Cool Tech: The Polymer That Could Boost Efficiency

Mar 1, 2024 7:49:11 AM By Stacy Fitzgerald-Redd
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Shuang-Cui-Lab-1-2000-1888d5589f42ec3d-1Residential dehumidification has several benefits, including improved comfort, prevention of mold and mildew, and better respiratory health. Low humidity enabled by dehumidifiers also helps air feel cooler, allowing residents to set their thermostats at higher in the summer without sacrificing comfort. This can reduce the workload of the air conditioning system and save homeowners money.

With a $1.7 million four-year National Science Foundation grant, researchers at the University of Texas at Dallas are developing a quick-drying polymeric desiccant that could dehumidify buildings using at least 30 percent less energy than conventional air-conditioning systems.


Aiding the Building’s HVAC System

The research team, led by Dr. Shuang (Cynthia) Cui, engineer and principal investigator, wants to apply the polymer inside the building’s heating, ventilation, and air-conditioning system to coat a rotating cylinder and absorb moisture from the air during part of a rotation. As the structure oscillates, the water-filled material moves through a regeneration stage that exposes it to low heat to remove the absorbed material in a continuously repeating cycle.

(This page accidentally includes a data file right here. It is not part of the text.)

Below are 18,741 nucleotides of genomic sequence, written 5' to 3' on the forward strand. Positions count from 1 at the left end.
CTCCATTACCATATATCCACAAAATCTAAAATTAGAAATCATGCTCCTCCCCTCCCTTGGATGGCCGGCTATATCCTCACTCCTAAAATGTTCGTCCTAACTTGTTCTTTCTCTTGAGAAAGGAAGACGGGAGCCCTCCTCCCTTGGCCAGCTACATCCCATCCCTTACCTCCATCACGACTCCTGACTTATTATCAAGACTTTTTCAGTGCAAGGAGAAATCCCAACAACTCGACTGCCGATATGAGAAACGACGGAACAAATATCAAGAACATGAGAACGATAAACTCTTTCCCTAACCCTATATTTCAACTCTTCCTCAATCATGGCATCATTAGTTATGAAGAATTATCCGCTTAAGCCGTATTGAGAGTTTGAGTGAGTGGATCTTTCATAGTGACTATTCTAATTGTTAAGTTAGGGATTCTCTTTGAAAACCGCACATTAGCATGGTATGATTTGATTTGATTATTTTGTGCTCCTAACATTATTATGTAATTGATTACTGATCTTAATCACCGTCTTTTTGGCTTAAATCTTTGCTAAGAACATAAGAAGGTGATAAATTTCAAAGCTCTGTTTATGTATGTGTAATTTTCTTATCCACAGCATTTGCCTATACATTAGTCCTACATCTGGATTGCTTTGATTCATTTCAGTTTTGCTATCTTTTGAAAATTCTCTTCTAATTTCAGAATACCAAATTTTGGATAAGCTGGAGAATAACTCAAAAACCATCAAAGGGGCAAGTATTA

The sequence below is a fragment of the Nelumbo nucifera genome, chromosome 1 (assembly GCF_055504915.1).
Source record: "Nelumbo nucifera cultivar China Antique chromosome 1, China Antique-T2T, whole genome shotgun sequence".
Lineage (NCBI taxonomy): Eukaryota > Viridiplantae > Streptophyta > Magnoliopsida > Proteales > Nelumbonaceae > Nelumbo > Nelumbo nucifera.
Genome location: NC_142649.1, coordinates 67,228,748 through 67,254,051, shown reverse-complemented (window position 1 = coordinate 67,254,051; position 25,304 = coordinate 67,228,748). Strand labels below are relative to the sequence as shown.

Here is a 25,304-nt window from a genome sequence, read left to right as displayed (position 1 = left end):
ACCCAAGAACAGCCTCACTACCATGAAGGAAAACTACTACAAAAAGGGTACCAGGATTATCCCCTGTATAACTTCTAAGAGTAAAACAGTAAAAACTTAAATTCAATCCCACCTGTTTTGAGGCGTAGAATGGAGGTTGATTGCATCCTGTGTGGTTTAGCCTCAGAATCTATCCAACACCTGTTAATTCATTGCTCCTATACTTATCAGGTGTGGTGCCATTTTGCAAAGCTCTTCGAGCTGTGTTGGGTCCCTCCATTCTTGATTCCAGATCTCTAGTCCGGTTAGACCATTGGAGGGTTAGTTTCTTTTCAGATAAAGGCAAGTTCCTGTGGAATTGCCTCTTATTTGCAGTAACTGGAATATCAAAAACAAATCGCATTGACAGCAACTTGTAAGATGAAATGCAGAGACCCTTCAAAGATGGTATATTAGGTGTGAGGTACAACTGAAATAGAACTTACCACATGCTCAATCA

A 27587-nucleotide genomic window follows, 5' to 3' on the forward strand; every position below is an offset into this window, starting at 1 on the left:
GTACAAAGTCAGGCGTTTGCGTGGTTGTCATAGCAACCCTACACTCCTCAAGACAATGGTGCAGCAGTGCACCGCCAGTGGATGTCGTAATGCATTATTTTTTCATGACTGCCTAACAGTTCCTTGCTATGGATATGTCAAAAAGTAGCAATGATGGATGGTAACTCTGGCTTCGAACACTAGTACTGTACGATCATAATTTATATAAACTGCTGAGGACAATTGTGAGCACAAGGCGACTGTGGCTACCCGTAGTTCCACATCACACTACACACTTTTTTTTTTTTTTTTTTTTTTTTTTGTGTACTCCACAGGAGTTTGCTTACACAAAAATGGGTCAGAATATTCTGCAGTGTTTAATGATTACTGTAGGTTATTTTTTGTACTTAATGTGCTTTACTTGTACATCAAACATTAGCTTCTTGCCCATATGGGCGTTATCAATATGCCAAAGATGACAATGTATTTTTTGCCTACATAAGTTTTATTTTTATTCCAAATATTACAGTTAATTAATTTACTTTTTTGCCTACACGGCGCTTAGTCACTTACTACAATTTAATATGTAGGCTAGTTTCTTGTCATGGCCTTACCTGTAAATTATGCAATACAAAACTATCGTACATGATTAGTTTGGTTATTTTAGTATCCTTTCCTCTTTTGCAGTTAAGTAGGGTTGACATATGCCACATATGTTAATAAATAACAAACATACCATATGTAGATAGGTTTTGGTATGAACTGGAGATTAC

“Our goal is to develop the desiccant to help dehumidify and cool buildings more efficiently than conventional air-conditioning systems and lower carbon emissions significantly,” Dr. Cui said. “It is imperative to improve dehumidification energy efficiency. Efficient air dehumidification represents an excellent opportunity to reduce energy use and greenhouse gas emissions to facilitate the sustainability and decarbonization movement to counteract climate change.”

Residential homes are responsible for about 19 percent of U.S. emissions. Air conditioners and electric fans account for 20 percent of total electricity used in buildings worldwide, and climate change driven temperature increases will expand the demand for air conditioning. Dehumidifying warm air can use half or more of an air conditioner’s energy.

The thermo-resistive desiccant can make air conditioning more efficient by separating the dehumidification and heat removal processes and improving the most energy-consuming steps. Unlike traditional air conditioning systems, a system using the desiccant would not need to cool coils at low temperatures to condense moisture from the air as part of the dehumidification process. Also, it would not need to be heated at high temperatures to evaporate collected moisture, unlike a traditional air conditioner.

The researchers are developing several thermos-resistive polymers to determine which formula works best.


Why It Matters

Building science is getting smarter and faster in the use of novel technologies to decarbonize the built environment. A double-digit reduction in the energy used in air conditioning would be a noteworthy achievement, particularly as the demand for air conditioners increases globally. This is an exciting project to keep an eye on in the future.

To learn more about this project, click here.


Photo credit: University of Texas at Dallas






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